Screen Shot 2012-12-14 at 17.36.31So you want a one-off rail ticket through Germany, and you want it as cheap as possible. You’re doing a journey like Belgium (- Germany -) Austria, or Denmark (- Germany -) Czech Republic, but you’re not going to stop* in Germany. Here’s how to do it.

1. Search for your rail connection on DB’s website, putting in your final destination (for example: København and Wien)

2. This will give you timetable information, but it will tell you ‘Preisauskunft nicht möglich’/’Fares not available’

3. Don’t despair. Click on ‘Zwischenhaltestelle einblenden’/’Show intermediate stops’ and take note of the route.

4. The trick is to look for the first and last stations in Germany AND the first and last major stations in Germany, where you’re likely to change trains. For the main borders to and from Germany these are as follows, explained for journeys into Germany:
Denmark (ferry route): First – Puttgarden, Major – Hamburg Hbf
Denmark (Jutland): First – Flensburg, Major – Hamburg Hbf
Netherlands (south east into Germany): First – Emmerich, Major – Duisburg, Düsseldorf or Köln
Netherlands (east into Germany, towards Berlin): First – Bad Bentheim, Major – Osnabrück Hbf
Belgium: First – Aachen Hbf, Major – Köln Hbf
France: First – Kehl, Major – Karlsruhe Hbf
Switzerland (north into Germany): First – Basel Bad, Major – Freiburg/Breisgau Hbf
Switzerland (north east into Germany): First – Lindau Hbf, Major – München Hbf
Austria (from Innsbruck/Brenner): First – Rosenheim, Major – München Hbf
Austria (from Salzburg): First – Freilassing, Major – München Hbf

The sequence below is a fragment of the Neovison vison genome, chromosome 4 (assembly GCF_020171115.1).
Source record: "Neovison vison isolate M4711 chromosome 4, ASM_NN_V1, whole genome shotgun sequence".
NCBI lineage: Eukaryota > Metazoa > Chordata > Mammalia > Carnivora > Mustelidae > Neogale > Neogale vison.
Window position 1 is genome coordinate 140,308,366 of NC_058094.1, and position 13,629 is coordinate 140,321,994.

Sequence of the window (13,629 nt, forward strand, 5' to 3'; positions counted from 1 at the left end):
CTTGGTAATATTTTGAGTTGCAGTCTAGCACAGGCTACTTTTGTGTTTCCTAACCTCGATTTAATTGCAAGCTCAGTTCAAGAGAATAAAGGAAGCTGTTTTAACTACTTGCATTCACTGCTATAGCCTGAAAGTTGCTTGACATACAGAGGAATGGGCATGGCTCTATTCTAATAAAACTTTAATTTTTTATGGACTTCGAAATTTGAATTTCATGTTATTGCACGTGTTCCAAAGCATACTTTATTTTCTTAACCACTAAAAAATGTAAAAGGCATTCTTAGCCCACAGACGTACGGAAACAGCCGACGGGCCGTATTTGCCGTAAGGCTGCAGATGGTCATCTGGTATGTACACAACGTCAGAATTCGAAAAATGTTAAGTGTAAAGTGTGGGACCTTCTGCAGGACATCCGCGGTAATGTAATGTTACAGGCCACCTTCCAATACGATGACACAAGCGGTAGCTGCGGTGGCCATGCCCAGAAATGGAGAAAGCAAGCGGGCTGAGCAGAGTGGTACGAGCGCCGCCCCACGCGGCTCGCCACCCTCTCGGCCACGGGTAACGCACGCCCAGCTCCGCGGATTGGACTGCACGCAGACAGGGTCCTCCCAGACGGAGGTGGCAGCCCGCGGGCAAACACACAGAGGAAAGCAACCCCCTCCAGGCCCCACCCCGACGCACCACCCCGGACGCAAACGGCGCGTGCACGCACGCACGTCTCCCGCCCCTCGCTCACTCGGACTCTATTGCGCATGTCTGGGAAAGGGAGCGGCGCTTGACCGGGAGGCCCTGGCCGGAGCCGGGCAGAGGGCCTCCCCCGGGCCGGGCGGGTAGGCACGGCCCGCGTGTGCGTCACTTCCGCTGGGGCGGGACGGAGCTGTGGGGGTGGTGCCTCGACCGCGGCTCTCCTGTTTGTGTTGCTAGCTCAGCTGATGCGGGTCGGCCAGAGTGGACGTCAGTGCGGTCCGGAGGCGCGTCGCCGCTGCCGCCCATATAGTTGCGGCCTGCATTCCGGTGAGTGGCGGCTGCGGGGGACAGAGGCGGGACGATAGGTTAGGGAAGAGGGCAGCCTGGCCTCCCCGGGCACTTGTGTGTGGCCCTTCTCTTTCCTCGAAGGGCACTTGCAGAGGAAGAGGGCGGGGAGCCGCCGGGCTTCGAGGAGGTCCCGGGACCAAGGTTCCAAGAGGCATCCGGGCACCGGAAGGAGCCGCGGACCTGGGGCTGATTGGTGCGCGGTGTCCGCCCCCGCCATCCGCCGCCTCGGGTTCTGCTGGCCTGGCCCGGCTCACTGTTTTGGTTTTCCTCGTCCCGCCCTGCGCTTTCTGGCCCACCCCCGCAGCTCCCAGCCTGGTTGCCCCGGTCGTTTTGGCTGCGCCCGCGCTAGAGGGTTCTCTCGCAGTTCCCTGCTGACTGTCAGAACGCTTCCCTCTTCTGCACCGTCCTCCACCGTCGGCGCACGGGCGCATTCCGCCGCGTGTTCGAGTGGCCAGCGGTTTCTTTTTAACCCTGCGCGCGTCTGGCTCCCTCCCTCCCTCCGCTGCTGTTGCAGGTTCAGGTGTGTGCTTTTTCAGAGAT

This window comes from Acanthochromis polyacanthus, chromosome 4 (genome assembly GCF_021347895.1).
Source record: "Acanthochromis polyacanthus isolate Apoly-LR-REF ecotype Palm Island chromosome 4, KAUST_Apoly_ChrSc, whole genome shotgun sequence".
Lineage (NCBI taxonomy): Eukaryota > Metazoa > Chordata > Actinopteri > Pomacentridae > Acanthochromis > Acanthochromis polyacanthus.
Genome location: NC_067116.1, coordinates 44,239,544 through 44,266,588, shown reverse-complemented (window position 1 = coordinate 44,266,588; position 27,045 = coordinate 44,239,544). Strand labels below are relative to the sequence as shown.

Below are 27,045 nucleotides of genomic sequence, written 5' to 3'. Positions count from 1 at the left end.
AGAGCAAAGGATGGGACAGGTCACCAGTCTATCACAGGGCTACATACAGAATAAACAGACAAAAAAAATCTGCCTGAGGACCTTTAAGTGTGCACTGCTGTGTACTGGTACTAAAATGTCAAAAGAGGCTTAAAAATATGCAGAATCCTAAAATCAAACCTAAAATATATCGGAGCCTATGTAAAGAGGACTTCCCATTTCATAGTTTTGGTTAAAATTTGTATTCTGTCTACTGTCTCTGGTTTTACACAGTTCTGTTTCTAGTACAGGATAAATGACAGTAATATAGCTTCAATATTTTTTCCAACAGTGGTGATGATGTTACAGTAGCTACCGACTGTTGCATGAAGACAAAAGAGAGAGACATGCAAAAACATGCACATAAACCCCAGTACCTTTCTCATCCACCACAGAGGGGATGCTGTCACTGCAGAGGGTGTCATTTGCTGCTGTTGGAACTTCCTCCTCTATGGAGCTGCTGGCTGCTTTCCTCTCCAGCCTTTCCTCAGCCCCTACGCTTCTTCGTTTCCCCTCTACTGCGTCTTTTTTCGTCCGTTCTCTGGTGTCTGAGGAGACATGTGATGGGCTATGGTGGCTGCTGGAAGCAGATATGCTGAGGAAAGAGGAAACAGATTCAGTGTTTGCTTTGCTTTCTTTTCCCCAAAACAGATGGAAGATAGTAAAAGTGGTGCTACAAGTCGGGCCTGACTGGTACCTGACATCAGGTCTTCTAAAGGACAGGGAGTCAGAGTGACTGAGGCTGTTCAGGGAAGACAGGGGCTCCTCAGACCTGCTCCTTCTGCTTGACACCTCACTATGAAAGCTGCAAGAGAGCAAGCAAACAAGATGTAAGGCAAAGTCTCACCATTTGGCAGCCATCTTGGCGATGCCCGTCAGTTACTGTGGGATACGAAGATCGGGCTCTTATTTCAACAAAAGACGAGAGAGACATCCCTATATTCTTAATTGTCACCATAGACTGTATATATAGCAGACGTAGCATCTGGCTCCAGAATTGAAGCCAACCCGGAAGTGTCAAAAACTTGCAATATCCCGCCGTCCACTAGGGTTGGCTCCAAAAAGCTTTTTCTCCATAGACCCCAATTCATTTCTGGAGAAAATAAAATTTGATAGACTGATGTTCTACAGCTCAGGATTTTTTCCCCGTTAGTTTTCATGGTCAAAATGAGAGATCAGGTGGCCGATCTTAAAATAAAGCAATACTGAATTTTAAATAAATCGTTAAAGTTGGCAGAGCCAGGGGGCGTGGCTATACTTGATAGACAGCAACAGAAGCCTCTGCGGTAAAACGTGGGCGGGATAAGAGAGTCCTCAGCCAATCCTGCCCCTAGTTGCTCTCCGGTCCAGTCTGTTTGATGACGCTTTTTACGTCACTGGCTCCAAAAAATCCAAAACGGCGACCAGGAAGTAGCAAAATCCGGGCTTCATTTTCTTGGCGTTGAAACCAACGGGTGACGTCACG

Austria (north west into Germany, from Wien): First – Passau Hbf, Major – Passau Hbf
Czech Republic (north into Germany): First – Bad Schandau, Major – Dresden Hbf
Poland (west into Germany): First – Frankfurt/Oder, Major – Berlin Hbf
This list is not exhaustive. You might also get a hint from the DB’s website if it says something like “Übg.: Emmerich(Gr)” – Übg stands for Übergang – i.e. crossing

5. This means that for any journey through Germany you will have a list of 4 stations – 2 at your entry point, and 2 at your exit point.

6. You now need to do 8 separate DB searches. So, for example, for a København – Geneve journey you would search:
Københaven-Puttgarden, and Puttgarden-Geneve
Københaven-Hamburg, and Hamburg-Geneve
København-Freiburg/Bresigau, and Freiburg/Breisgau-Geneve
København-Basel Bad, and Basel-Bad Geneve
You should make sure the trains you are allocated are the same ones you found in step 2 above. Sometimes you may encounter night trains that have set-down stations only (so København-Freiburg/Bresigau might work for example, but Freiburg/Breisgau-Geneve does not on the trains you want). There are some tricks to get around this, but those are too detailed for this blog post!

7. Total up the price of each of your four options from point 6., and book the cheapest of them. The main gain is that each of these legs of the journey should involve a ‘Europa-Spezial‘ ticket, which can cost as little as 19 Euro, but each Europa-Spezial ticket must start or end in Germany.